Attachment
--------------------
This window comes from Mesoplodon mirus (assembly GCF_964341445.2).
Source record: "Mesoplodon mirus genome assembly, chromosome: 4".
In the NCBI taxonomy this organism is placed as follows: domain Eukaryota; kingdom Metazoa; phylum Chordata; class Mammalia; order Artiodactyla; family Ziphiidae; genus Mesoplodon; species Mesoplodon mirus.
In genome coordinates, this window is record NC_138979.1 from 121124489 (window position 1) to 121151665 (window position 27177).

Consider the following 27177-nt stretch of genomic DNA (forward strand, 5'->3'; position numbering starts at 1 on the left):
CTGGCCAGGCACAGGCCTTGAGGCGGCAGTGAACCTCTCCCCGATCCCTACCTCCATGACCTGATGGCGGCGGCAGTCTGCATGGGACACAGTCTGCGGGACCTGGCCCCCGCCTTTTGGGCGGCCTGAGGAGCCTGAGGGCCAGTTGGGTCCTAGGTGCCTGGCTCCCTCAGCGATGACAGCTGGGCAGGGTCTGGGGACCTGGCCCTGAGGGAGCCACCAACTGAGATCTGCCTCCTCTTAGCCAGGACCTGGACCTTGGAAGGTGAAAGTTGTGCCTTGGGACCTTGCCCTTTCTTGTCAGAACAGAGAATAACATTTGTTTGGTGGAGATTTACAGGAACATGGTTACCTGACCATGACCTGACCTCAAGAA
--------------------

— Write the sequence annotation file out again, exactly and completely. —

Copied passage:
This window comes from Mesoplodon mirus (assembly GCF_964341445.2).
Source record: "Mesoplodon mirus genome assembly, chromosome: 4".
In the NCBI taxonomy this organism is placed as follows: domain Eukaryota; kingdom Metazoa; phylum Chordata; class Mammalia; order Artiodactyla; family Ziphiidae; genus Mesoplodon; species Mesoplodon mirus.
In genome coordinates, this window is record NC_138979.1 from 121124489 (window position 1) to 121151665 (window position 27177).

Consider the following 27177-nt stretch of genomic DNA (forward strand, 5'->3'; position numbering starts at 1 on the left):
CTGGCCAGGCACAGGCCTTGAGGCGGCAGTGAACCTCTCCCCGATCCCTACCTCCATGACCTGATGGCGGCGGCAGTCTGCATGGGACACAGTCTGCGGGACCTGGCCCCCGCCTTTTGGGCGGCCTGAGGAGCCTGAGGGCCAGTTGGGTCCTAGGTGCCTGGCTCCCTCAGCGATGACAGCTGGGCAGGGTCTGGGGACCTGGCCCTGAGGGAGCCACCAACTGAGATCTGCCTCCTCTTAGCCAGGACCTGGACCTTGGAAGGTGAAAGTTGTGCCTTGGGACCTTGCCCTTTCTTGTCAGAACAGAGAATAACATTTGTTTGGTGGAGATTTACAGGAACATGGTTACCTGACCATGACCTGACCTCAAGAA